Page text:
Aurel Simion, Anamaria Jurcau.
Background: Oxidative stress in acute ischemic stroke was extensively evaluated in the past years. Attempts to influence it in animal models of stroke showed benefit, but in human clinical trials the results were disappointing.
Material and Methods: The oxidative stress was evaluated by sequentially measuring the malondialdehyde levels in a series of 100 consecutive ischemic stroke patients. Stroke subtype was classified according to the TOAST criteria. Patients with undetermined stroke subtype and with other causes of increased oxidative stress were excluded.
Results: Oxidative stress was significantly increased only in cardioembolic stroke. This can be explained by the fact that the embolus is not adherent to the vessel wall and often undergoes spontaneous fragmentation and lysis, reestablishing the blood flow. Spontaneous recanalisation of the vessel leads also to haemorrhagic transformation often seen in cardioembolic strokes. On the other hand, reestablishing the blood flow supplies oxygen needed for oxidative stress to develop. These findings can also explain the experimental results found in animal models, in which ischemic stroke was accomplished by temporarily clamping the carotid artery. Further developing the idea, antioxidant therapy could prove beneficial in those stroke subtypes in which blood flow is reestablished, namely embolic stroke, after thrombolysis or mechanical clot retrieval by diminishing the magnitude of reperfusion injuries.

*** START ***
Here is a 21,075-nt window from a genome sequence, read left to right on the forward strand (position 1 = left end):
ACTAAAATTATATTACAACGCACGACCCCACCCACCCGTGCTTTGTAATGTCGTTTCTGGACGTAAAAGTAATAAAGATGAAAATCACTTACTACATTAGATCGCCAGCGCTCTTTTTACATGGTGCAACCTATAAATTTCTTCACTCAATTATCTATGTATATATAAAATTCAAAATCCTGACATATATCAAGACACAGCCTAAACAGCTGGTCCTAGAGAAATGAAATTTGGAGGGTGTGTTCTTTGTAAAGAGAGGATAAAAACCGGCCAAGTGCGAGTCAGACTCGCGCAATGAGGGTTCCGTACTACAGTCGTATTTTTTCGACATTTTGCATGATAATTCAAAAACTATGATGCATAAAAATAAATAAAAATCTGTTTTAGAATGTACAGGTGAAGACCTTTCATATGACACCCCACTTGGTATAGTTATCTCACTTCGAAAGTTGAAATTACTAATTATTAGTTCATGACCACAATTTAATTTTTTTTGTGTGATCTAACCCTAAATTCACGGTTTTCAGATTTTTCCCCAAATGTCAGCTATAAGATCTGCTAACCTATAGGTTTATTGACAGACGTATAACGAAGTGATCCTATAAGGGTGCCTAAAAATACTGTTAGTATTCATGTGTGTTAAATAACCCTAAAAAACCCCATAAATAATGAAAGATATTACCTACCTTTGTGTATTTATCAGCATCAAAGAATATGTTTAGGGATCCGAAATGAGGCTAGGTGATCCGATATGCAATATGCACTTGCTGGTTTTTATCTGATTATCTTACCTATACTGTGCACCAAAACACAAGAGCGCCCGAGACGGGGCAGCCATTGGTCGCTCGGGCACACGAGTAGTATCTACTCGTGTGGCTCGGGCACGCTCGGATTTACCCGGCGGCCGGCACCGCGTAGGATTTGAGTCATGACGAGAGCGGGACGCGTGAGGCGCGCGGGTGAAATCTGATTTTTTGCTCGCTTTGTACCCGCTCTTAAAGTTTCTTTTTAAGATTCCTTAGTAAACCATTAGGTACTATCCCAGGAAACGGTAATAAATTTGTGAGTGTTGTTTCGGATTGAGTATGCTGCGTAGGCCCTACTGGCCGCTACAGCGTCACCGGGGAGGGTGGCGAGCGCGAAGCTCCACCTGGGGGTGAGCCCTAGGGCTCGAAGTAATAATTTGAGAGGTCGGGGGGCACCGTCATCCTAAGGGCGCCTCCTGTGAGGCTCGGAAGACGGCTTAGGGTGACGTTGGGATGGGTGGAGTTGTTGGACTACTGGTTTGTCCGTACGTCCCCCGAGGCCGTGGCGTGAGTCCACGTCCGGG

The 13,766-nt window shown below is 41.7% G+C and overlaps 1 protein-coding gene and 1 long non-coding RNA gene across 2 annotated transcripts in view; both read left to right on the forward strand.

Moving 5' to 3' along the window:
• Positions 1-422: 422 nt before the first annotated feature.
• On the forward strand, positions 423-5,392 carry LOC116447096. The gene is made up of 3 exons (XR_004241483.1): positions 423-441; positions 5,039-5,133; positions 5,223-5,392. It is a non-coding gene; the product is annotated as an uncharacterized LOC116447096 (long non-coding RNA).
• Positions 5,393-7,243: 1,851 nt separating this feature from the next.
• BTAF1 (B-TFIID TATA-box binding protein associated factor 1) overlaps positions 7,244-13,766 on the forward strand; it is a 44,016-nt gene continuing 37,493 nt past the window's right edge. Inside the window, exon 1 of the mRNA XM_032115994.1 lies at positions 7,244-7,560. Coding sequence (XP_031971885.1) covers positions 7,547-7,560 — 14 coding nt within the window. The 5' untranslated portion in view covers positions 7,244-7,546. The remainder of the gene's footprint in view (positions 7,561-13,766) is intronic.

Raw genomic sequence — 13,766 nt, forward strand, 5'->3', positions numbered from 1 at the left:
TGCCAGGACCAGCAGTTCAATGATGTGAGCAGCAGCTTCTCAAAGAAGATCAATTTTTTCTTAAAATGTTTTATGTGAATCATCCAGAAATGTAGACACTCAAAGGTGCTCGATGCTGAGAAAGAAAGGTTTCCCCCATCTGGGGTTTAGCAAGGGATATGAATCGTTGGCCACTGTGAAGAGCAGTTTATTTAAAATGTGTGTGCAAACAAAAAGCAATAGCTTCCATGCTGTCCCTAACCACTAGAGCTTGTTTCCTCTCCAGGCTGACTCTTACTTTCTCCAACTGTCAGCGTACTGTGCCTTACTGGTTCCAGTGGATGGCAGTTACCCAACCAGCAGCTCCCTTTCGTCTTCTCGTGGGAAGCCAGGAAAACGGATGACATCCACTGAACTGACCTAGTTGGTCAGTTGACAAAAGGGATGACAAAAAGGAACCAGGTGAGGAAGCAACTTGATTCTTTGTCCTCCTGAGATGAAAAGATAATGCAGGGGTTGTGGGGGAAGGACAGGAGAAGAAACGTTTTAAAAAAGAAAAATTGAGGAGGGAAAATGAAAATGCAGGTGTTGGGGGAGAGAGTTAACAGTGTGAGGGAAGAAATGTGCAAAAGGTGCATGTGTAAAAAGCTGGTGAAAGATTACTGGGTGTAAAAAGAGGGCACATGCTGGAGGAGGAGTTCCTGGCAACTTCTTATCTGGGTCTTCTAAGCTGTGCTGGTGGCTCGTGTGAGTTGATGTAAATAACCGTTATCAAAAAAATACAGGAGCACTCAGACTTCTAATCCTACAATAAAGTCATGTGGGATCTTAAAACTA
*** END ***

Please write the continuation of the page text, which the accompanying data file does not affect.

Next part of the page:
Conclusion: It would be worth reevaluating the effect of antioxidant therapy only in cardioembolic stroke and in the context of vessel recanalisation.View pdf